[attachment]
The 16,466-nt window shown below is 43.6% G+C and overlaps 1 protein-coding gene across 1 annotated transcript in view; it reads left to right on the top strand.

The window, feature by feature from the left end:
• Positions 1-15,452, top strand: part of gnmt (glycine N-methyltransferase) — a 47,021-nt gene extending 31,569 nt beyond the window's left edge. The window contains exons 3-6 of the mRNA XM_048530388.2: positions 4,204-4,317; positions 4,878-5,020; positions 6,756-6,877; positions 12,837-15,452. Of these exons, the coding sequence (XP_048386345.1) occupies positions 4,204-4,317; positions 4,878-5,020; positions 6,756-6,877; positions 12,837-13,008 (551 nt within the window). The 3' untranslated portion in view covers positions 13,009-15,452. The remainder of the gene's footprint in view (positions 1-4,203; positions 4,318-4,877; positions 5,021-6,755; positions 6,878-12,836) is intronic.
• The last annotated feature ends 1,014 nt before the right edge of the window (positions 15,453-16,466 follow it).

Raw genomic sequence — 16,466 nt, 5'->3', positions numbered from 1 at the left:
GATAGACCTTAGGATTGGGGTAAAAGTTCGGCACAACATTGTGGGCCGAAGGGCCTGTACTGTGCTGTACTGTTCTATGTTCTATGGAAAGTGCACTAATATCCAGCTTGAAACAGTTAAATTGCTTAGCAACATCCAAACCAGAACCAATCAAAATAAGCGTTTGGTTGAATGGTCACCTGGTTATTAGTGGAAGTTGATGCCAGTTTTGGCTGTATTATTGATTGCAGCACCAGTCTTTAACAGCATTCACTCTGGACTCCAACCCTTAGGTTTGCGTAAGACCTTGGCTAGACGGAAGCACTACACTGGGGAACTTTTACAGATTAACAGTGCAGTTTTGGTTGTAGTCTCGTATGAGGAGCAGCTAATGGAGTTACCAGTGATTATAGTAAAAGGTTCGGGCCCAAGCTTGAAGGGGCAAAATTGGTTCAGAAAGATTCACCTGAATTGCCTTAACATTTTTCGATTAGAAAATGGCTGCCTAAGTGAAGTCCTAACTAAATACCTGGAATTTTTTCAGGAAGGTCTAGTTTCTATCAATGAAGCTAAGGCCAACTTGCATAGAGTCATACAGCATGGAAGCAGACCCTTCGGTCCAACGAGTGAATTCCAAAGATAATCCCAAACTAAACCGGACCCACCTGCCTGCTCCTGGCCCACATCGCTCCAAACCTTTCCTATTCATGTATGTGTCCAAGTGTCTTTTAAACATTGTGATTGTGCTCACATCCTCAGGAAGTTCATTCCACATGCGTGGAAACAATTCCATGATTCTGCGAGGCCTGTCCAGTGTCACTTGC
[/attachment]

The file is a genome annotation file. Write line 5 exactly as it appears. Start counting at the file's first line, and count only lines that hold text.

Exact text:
Raw genomic sequence — 16,466 nt, 5'->3', positions numbered from 1 at the left: